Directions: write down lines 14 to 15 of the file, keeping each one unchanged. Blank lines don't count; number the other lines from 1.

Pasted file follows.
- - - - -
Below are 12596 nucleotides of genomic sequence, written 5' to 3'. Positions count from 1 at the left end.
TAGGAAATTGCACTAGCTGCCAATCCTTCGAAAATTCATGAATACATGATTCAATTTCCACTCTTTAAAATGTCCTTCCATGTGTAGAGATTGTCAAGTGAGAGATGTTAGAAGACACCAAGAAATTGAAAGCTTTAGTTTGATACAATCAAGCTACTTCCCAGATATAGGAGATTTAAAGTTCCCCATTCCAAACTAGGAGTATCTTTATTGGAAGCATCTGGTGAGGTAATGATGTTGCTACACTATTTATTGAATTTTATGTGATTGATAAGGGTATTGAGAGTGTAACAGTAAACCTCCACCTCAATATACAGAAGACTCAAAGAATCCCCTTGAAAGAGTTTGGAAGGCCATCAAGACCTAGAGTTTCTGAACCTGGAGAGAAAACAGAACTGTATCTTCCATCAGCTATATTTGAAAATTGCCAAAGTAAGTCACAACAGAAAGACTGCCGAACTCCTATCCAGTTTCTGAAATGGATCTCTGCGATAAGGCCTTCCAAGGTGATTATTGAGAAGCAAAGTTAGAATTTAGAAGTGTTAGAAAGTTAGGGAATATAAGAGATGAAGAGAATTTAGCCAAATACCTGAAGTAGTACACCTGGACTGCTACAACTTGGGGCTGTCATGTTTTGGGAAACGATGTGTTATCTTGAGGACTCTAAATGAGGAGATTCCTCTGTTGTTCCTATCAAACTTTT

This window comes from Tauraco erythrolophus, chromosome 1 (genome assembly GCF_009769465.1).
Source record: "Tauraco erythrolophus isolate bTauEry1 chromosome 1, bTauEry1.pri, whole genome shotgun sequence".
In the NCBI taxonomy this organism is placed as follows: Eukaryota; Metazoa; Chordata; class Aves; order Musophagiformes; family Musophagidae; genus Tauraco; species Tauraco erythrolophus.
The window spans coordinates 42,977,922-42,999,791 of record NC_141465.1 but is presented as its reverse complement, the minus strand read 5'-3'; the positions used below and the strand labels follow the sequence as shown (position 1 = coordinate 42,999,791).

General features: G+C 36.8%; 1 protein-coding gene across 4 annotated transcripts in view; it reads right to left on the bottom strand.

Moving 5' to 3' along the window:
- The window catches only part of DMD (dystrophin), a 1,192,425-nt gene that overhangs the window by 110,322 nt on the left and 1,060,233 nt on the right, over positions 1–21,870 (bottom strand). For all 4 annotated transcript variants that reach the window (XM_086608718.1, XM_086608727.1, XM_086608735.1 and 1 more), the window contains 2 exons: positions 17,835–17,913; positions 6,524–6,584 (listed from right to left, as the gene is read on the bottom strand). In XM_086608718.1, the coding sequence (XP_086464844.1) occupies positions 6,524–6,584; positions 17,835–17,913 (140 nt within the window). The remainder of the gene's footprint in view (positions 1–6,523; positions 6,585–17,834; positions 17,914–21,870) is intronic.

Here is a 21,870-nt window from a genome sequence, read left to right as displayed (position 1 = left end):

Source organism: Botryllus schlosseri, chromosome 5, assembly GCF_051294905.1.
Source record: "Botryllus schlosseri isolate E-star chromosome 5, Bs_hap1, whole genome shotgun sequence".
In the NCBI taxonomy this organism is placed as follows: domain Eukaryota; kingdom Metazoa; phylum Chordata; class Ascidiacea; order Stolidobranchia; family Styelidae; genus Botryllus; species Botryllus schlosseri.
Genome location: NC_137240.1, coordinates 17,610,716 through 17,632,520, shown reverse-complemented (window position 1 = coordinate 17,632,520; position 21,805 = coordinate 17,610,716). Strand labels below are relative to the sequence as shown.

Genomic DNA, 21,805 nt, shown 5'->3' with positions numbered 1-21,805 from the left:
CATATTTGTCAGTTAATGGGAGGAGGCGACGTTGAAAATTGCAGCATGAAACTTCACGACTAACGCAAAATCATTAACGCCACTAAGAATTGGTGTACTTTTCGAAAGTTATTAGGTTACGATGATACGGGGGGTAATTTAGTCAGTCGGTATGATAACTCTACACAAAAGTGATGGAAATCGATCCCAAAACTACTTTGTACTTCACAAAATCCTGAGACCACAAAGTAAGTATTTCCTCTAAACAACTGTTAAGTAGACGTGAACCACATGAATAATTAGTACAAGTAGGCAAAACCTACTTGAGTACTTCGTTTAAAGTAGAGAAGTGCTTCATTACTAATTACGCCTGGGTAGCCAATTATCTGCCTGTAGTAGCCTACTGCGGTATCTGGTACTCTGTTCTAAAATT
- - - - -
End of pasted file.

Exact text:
Genome location: NC_137240.1, coordinates 17,610,716 through 17,632,520, shown reverse-complemented (window position 1 = coordinate 17,632,520; position 21,805 = coordinate 17,610,716). Strand labels below are relative to the sequence as shown.

Genomic DNA, 21,805 nt, shown 5'->3' with positions numbered 1-21,805 from the left: